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A new Human Capital Partnership (HCP) programme has been launched in Singapore, which recognises “progressive employers” committing to three priority outcomes:
1. Nurturing human capital – Employers with 2/3rd local manpower and 1/3rd foreign manpower, whereby the Singaporean core comprises young entrants, working mothers, low wage workers, mature workers, mid-career PMETs, glocal talents and more.
2. Developing local talent for senior positions/specialist jobs (e.g. through skills transfer) – Employers to forge stronger complementarity between 2/3 local and 1/3 foreign manpower. Instead of taking in foreign manpower to displace and substitute local manpower, they should use foreign manpower to fulfil three gaps in the local workforce, namely, the number gap, skills gap and timing gap.
“In other words, instead of 2/3 versus 1/3, we believe that 2/3 and 1/3 is much better,” said Minister for Manpower, Lim Swee Say, announcing the programme.
3. Implementing progressive workplace practices (e.g. age-friendly or work-life practices which support the employment of older workers and back-to-work women) – Employers to proactively transfer knowhow from foreign PMETs to local PMETs to help upgrade local capability. “So that 2/3 + 1/3 >1,” said Minister Lim.
Launched by the Minister for Manpower at the 10th anniversary of the Tripartite Alliance for Fair and Progressive Employment Practices (TAFEP) yesterday, the HCP programme is spearheaded by the tripartite partners, namely MOM, SNEF, and NTUC.
HCP-recognised progressive employers will enjoy “green lane service” through three benefits:
- Responsiveness: Quick approvals of work passes and more responsive support, through a dedicated hotline and priority processing for transactions with Ministry for Manpower (MOM).
- Recognition: Employers will get a HCP mark recognising them as an employer of choice.
- Resources: One stop advisory service provided by TAFEP to better access various assistance grants, such as under Adapt & Grow, SkillsFuture and Lean Enterprise Development initiatives.
Minister Lim added: “We will kick off the HCP by early next year, and we aim to grow the size of the HCP community to about 100 within six months, with progressive employers coming from all major sectors, and of all sizes.”
“Unfair employment practices are bad. Fair is good, but progressive is better. We need to spread the culture and adoption of not just legal and fair employment practices, but progressive and best practices to more workplaces in Singapore,” he said.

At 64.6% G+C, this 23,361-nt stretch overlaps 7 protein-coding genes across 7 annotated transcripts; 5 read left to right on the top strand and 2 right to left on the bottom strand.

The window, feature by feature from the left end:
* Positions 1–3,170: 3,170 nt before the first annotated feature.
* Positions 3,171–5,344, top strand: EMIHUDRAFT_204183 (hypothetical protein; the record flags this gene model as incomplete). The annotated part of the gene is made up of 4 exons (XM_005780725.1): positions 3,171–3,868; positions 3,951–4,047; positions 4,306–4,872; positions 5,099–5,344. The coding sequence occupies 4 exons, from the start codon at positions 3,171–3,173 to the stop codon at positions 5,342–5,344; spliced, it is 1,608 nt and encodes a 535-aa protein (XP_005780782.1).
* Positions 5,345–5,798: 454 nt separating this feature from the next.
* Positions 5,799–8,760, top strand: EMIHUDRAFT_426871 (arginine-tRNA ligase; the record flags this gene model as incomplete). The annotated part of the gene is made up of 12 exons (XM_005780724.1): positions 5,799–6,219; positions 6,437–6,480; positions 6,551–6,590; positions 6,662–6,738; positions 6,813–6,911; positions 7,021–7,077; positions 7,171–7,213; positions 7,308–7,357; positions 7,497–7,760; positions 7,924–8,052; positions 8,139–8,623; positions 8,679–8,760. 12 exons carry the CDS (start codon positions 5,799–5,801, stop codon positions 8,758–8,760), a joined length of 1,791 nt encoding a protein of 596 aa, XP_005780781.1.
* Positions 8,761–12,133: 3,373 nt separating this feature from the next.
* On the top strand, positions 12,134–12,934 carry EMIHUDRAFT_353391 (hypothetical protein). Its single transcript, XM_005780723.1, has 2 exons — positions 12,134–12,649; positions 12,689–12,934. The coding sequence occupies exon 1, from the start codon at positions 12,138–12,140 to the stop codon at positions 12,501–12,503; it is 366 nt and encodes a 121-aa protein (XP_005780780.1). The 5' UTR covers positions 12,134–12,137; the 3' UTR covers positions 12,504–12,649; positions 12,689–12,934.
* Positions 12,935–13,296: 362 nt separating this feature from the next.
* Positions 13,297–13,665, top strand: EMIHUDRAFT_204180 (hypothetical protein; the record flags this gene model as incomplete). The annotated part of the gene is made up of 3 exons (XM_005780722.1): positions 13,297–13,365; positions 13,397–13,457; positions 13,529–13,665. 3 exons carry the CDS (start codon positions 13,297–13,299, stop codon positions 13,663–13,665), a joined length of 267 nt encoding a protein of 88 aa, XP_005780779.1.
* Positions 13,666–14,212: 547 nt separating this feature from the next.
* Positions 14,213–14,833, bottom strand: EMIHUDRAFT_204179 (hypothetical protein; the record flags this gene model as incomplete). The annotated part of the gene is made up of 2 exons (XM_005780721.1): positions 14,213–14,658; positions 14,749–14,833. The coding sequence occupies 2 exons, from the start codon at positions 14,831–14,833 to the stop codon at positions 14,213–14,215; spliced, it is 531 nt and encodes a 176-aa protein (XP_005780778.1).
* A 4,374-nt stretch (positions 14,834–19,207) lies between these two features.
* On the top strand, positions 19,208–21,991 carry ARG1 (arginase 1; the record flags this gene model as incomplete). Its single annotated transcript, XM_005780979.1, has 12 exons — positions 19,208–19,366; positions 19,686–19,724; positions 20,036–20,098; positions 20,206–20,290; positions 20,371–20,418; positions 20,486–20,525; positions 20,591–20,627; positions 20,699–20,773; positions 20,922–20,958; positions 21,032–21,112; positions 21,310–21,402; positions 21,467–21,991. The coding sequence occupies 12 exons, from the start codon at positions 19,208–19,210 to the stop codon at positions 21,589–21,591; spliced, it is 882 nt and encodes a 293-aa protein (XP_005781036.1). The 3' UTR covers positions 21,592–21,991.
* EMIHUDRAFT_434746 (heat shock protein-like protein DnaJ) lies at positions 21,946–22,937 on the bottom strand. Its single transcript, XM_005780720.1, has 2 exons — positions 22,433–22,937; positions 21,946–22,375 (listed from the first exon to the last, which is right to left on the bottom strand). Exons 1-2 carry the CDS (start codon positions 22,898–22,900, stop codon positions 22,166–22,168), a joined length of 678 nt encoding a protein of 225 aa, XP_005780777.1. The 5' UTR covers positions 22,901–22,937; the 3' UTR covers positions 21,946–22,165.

Douglas Foo, co-chairperson of TAFEP, and vice-president, SNEF, explained further: “Being a tripartite set-up of MOM, SNEF and NTUC, TAFEP has the benefit of leveraging on the tripartite partners, in reaching out to both employers and employees to spread the awareness of fair and progressive employment, and to make the push for better workplace practices.”
At TAFEP’s 10th anniversary celebration, Human Resources spoke to Minister for Manpower Lim Swee Say during a media interview.
“We are starting this HCP as an exclusive community at the beginning,” Minister for Manpower Lim Swee Say told Human Resources.
“We will be working closely with the economic agencies, with the sector agencies who have identified the employers who have adopt progressive employment practices and bring them onto the HCP, and over time, we hope that by working closely with them, through their success, through their progress, we will be able to attract even more of what we call the early majority.
“Broadly speaking, there are three types of employers in Singapore”, Minister Lim said. “The majority are right in the middle.”
“With the launch of the HCP, our objective is to try to migrate as many employers as possible who are adopting fair employment practices today to join the HCP community so that we can have more employers who can have progressive employment practices.”
Responding to Human Resources’ question about how the the tripartite partners will ensure employers stay committed to the HCP’s three priorities, he said, “we will assign account managers to work with them.”
“We see them as partners so this means that we will work very closely with them, we know what they are doing and they know what we are trying to achieve,” Minister Lim explained. “The idea is to strive for win-win outcomes.”
“My belief is that the first group of companies that we bring on board, is unlikely to deviate from this commitment, because within the first group of companies – about 40 so far – each and every one of them has been adopting progressive employment practices for many years.”
“They did it because they believed in it and not because of the incentives,” he added.
“What we are trying to do is as the Chinese saying goes, 顺水推舟 (take advantage of the situation). Since they are already committed and doing all this good work, why don’t we come in to support them further so that their success and progress can encourage many more fair employers to step forward to join us to become progressive employers.”
Scroll through the gallery below to check out some photos from the event.
Photo / TAFEP